people (a favorite term with her would tuke hold
fl...r ,..,.r.i... ;r ,l.o ..i..,. i.i
vi . 1 1 .' 1 .
them to do so. Mip lolil n storv nliot.l n.,.nn..
Icrence.loi we think) nt t inciunati. lie,
i . . ... ' ....
resolutions and address from w huh sho .p.otcd
were very tiro-slaverv. (at least the imrts onolc.n
J,.,., 1 1, ,...!, M..,l.o,i;u, ,;..,...'...,'!
, - ...
''. no d.tnbt, heartily ashamed of now-. Shomndc
HOIll0 rillIl(,r ,ffo,tivo llpo ,
ren,,. wlli,h WPro , mt ,., t.,llir(.h Ji(, n(t
' wish or intend to interfere with Slavery in the
Uto States; and that it would discourage and sup-
1" Slavery agitation within it communion.
'"" '1"IC" imm tlio .Minutes ot the hastcrn Con-i
fnce of New York, to show that they suported
' and acted upon the recommendations of the Gencrt.l
who wouldn't give her money because Mr, Huck
iiighain, the minister, w ho was n very godly man,
hadn't called his parish to the work: and she pre
save , sumed the same unfortunate hinhm might exist in
pastoral relations of the audience to their. Air.
' Huekinghani. This wa the best hit she made
'during the evening, and when it wns remembered
j that she had been saying the same words once a
j w,,,k at leat for ten or a dozen years, it detracted
. very much from the sparkle of the w it.
j At length, after our patience had been well nigh
exhausted she got round to her subject, and corn-
menced by ii.oting some paragraphs from tho pro-;
j ceeding of the Methodist Fpiscopal General Con-
fcrence.fof lx.'Ki we think) nt Cincinnati. Thej"
- ill i , ...
v .......... n,.-. . ..u uoiuv route lireity jorciuie
... ... .. ... ,'
, ..... ...... .
remarks upon this action. If she had begun and
...... , .,, ... . . .
ended with this, we should have said she had made
i. ir ' .. i , .
Ic"y effective (though not very honest) speech,
1 II nil Mlin wnillll A lu-rlllilivil tint ii.i.rn lli.xt
- "r.. .. ... ....... ,. o
iiiituiiOH i n unv nut vnn iun.nut
- v ..v..,.- uusu nn-
kiew that tho McthoilUt
VinCO tlmt tllllO,
knew that the
die Methodist I piscopal Uiurcl, 1I.
...e taken very d.llcrcit ground, bhe
he M higan Conference had, within a
it ... .
,w weeks, in tins vity, laken high ground iigainsl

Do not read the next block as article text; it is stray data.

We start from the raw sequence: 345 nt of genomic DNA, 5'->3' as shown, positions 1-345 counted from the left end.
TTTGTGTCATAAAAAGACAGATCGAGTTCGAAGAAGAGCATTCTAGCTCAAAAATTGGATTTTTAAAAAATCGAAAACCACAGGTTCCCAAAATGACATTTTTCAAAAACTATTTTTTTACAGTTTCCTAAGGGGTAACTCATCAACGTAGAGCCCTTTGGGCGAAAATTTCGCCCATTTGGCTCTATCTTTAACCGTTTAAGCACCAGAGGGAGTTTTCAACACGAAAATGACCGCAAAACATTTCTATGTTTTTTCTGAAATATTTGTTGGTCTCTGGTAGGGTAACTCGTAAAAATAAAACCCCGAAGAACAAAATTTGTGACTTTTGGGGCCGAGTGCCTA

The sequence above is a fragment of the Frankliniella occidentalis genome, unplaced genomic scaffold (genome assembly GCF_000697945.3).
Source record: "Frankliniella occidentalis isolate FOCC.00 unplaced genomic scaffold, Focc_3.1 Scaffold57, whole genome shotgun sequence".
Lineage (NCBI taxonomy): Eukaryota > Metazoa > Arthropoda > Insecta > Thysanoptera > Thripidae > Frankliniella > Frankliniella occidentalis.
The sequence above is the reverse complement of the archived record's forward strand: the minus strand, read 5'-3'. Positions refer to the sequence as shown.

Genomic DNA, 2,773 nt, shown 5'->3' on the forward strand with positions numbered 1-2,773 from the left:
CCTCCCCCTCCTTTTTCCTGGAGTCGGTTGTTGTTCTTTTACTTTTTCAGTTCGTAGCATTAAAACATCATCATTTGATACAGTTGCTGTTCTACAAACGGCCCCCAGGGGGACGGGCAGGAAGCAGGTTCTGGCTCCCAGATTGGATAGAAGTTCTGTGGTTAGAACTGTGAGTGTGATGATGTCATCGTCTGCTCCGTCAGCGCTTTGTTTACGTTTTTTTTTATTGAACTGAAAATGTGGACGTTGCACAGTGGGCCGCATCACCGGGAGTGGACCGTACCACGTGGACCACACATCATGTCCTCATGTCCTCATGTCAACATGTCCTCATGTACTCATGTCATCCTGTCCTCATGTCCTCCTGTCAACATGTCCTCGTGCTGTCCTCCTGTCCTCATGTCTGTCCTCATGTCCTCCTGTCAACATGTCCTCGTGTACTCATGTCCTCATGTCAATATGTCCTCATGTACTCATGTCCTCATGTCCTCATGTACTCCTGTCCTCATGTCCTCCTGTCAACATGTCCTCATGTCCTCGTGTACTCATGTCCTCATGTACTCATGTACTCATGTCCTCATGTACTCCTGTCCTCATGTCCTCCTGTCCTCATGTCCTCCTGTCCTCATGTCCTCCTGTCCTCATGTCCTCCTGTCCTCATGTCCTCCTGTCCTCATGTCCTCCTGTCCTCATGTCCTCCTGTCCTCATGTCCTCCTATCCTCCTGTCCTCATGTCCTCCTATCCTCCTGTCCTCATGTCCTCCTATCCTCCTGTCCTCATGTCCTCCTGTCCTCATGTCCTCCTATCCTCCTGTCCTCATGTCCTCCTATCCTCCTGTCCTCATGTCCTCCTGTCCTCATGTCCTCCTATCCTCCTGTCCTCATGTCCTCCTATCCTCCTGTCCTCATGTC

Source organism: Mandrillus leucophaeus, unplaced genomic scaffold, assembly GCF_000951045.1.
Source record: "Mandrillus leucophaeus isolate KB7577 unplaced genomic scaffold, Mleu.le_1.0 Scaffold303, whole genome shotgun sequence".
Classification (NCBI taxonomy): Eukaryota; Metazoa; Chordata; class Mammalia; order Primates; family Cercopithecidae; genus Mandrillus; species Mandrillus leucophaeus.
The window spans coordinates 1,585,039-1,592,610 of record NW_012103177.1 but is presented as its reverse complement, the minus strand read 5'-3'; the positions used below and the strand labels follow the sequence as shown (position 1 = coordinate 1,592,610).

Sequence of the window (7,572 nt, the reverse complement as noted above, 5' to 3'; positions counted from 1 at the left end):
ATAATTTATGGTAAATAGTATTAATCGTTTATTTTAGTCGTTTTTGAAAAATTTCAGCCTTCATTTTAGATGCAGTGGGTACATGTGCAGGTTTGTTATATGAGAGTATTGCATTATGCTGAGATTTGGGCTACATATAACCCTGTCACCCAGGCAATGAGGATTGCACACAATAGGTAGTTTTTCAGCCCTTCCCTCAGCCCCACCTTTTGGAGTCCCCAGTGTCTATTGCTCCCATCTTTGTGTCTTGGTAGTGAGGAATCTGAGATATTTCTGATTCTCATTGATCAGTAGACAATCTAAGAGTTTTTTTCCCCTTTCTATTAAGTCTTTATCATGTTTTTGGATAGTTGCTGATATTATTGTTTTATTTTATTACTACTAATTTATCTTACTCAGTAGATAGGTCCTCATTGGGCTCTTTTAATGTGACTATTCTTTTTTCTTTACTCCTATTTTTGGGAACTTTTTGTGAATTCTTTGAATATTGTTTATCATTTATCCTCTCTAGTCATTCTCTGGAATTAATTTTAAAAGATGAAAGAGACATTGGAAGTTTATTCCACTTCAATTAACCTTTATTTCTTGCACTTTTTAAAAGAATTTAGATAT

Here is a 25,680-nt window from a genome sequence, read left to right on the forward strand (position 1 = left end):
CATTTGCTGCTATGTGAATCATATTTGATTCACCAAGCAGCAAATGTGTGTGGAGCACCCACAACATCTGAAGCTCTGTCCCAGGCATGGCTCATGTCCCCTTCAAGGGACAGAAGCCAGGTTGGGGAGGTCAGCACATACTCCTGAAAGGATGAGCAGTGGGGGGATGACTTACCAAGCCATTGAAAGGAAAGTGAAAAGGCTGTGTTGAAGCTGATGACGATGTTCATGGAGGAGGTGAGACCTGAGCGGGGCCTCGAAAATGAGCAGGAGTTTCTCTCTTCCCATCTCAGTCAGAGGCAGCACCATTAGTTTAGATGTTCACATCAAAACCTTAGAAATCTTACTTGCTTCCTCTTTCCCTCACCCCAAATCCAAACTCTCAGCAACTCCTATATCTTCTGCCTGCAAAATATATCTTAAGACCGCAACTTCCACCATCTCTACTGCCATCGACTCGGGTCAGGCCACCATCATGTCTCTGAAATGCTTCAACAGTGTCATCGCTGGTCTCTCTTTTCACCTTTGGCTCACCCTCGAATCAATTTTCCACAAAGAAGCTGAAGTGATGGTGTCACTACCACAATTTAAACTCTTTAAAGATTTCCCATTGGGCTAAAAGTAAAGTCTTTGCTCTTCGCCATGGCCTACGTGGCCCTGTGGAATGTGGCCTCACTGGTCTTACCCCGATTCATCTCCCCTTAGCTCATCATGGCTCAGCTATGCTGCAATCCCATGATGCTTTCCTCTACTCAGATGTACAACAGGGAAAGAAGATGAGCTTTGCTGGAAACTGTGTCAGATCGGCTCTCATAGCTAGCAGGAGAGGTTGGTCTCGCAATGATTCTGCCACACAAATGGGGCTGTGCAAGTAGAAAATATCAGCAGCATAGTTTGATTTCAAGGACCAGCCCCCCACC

Sliivopvt, ml ili.fliirnil it .. ilntv 1. ..
j - ........
, f"r it" extermination. It was disingenuous, dis
been honest tu rndenvortoproducctho impression upon
'her audience that the language she had quoted,
' hrightoncd by her gloss, was a Tair expression of
the present sentiment or the Methodist Kpiscopal
-'hurcli upon the Slave question. If not inform,
: : r.,i . ir. r. ..
" "". -vllull),i
liter iliwi'iicwtvo fo...i.rlrri ul.n n n. .l.w.l...! C... .1...
- "i iv.. ....
( ii""- iiscourrc; i,,m omo marvellous
stories iilH.nt her husband in which she made him a
""irtyr of the first water; and to the great relief
'ho audience, sut dow n.
a ' 1" 1,1C c,lrb' Imrt "t ',cr discourse slic greatly up
round ' plaudcd the Scotch Convenaiitcr Church; the obiect
, of which seemed to l.o to glorify William Lod
Garrison, who hud never been called an infidel by
venanters. She spent ...mo time in this in-
I direct way, in endeavoring to provo tlint tiurrison
( is a true Christian (though she was careful not to
say so,j ami sue ion uie impression upon the mind
of those who do not know to the contrary, that the
Vhnrge or infidelity made against Garrison, is mlso
and malicious, nnd has been occasioned solely by
Ins Iwld advocacy ot human liberty. o never
listened to a more cool, deliberate, predetermined
d cunningly arranged spocimen or imreleived
j uiendiicity in a public speaker, than this. Mrs.
Foster knows perfectly well thut Garrison is an o-
Ven iiiHdol, uml has been so for yours. He has not
only expressed this on a few public ocensions; but
among his personul friends it has been well known
for year. There may bo something to rtspect iu
Garrison's iniuily tiiowul of his sentiments; but the
equivocal denial i,r this w icked and foolish woman
is contemptible ns well as base.
In personal appearance Mrs. Foster is uninter
estingly plain. Her forehead is high, and of ine-
lium breadth. The animal passions seem but fee-
bly developed. Her character, ns expressed in her
fiico, her motions, tones or voice, in her remarks,
uud in her history, is that of a cold, passionless, in
tellectual notoriety-hunter. And ono needs hut
to see nnd bear her for nn hour, to understand that
she cares very little whether sho wins a good or a
notoriety, so she is notorious. Verily,
I say unto you, they hao their reward. She ha
what sho most anxiously seek: what she most
loves. Her past life has been eminently successful
in procuring the selfish gratification to which her
w hnlo soul Isoul? No. Mind I to which her
hole mind has been nml is devoted. She is not a
good speaker, by any means, not graceful, not elo-
pieut, and not pathetic even, that grenle of
the women orators. Her efforts lo erv. f w hich
sho made several, wcro nil signul failures; resul-!
iu tho squeezing out of a very little moisture
which, from the expression f her countenance du-
the operation, we judged to bo vinegar; or,
possibly, nitrous ucld.
Mr. Foster's speech muilu a much mnro favorable
. ,. ii. ..
""l'ro",i"n " u"- ,,.a" ' ,'""r"-'r. "HI'"
more pertinent. A e have devoted so much time to
hi more lntell"ciiu 1 lull', thai l.e min-t excuse us
if ire say but little of him. -AVo think (from what